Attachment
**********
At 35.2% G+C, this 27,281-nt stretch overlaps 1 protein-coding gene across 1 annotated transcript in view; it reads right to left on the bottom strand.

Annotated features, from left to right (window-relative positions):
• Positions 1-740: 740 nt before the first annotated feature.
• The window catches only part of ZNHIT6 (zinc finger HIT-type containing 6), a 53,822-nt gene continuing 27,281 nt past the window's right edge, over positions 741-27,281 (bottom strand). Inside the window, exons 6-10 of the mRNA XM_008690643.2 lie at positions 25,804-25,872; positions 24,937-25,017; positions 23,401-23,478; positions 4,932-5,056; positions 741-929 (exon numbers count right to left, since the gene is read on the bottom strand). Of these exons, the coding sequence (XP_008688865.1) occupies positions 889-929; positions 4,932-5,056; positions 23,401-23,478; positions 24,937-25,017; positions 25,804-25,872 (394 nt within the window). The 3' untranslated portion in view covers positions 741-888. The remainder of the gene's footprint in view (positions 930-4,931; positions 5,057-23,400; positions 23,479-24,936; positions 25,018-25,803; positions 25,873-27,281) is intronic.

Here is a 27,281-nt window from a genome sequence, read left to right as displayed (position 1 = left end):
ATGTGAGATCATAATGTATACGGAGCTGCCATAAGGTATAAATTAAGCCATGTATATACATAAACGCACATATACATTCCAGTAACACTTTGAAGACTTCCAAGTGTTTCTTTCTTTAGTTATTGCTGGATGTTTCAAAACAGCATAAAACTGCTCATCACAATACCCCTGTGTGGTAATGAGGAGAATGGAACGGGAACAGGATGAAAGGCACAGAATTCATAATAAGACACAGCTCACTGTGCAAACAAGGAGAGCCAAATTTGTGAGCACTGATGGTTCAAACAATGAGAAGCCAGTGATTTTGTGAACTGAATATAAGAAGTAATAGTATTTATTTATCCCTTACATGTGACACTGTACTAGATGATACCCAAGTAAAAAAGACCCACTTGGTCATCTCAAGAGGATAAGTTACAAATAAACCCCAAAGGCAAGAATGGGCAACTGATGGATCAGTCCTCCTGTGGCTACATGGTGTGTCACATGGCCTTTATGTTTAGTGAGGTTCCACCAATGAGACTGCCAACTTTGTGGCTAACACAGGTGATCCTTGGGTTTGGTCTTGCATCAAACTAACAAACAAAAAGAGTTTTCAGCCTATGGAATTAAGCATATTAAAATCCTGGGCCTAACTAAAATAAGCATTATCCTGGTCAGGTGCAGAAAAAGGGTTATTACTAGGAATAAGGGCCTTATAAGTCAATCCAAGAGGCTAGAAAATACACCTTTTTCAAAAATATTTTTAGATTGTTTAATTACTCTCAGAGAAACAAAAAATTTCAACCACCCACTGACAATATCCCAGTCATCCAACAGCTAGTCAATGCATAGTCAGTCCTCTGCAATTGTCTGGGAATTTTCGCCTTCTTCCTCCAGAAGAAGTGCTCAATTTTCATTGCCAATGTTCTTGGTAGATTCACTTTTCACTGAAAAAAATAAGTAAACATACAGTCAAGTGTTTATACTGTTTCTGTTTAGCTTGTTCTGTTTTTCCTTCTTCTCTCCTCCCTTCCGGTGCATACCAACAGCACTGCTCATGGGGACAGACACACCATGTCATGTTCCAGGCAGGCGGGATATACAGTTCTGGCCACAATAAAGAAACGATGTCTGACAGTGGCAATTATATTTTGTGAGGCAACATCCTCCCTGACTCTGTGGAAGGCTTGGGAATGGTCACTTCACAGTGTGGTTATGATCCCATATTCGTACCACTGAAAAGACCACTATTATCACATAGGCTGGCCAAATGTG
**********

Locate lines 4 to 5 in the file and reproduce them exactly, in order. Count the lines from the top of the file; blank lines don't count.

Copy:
• The window catches only part of ZNHIT6 (zinc finger HIT-type containing 6), a 53,822-nt gene continuing 27,281 nt past the window's right edge, over positions 741-27,281 (bottom strand). Inside the window, exons 6-10 of the mRNA XM_008690643.2 lie at positions 25,804-25,872; positions 24,937-25,017; positions 23,401-23,478; positions 4,932-5,056; positions 741-929 (exon numbers count right to left, since the gene is read on the bottom strand). Of these exons, the coding sequence (XP_008688865.1) occupies positions 889-929; positions 4,932-5,056; positions 23,401-23,478; positions 24,937-25,017; positions 25,804-25,872 (394 nt within the window). The 3' untranslated portion in view covers positions 741-888. The remainder of the gene's footprint in view (positions 930-4,931; positions 5,057-23,400; positions 23,479-24,936; positions 25,018-25,803; positions 25,873-27,281) is intronic.

Here is a 27,281-nt window from a genome sequence, read left to right as displayed (position 1 = left end):